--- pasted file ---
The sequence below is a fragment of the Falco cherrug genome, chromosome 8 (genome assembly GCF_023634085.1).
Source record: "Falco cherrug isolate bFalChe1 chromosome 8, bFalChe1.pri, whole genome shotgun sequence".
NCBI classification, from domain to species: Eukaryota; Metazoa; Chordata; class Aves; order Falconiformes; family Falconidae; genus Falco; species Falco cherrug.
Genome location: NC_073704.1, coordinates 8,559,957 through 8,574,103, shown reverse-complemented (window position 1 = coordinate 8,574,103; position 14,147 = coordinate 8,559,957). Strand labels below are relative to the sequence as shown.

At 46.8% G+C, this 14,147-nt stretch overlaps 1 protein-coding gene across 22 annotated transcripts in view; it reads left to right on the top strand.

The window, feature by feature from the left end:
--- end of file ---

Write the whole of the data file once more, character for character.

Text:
The sequence below is a fragment of the Falco cherrug genome, chromosome 8 (genome assembly GCF_023634085.1).
Source record: "Falco cherrug isolate bFalChe1 chromosome 8, bFalChe1.pri, whole genome shotgun sequence".
NCBI classification, from domain to species: Eukaryota; Metazoa; Chordata; class Aves; order Falconiformes; family Falconidae; genus Falco; species Falco cherrug.
Genome location: NC_073704.1, coordinates 8,559,957 through 8,574,103, shown reverse-complemented (window position 1 = coordinate 8,574,103; position 14,147 = coordinate 8,559,957). Strand labels below are relative to the sequence as shown.

At 46.8% G+C, this 14,147-nt stretch overlaps 1 protein-coding gene across 22 annotated transcripts in view; it reads left to right on the top strand.

The window, feature by feature from the left end: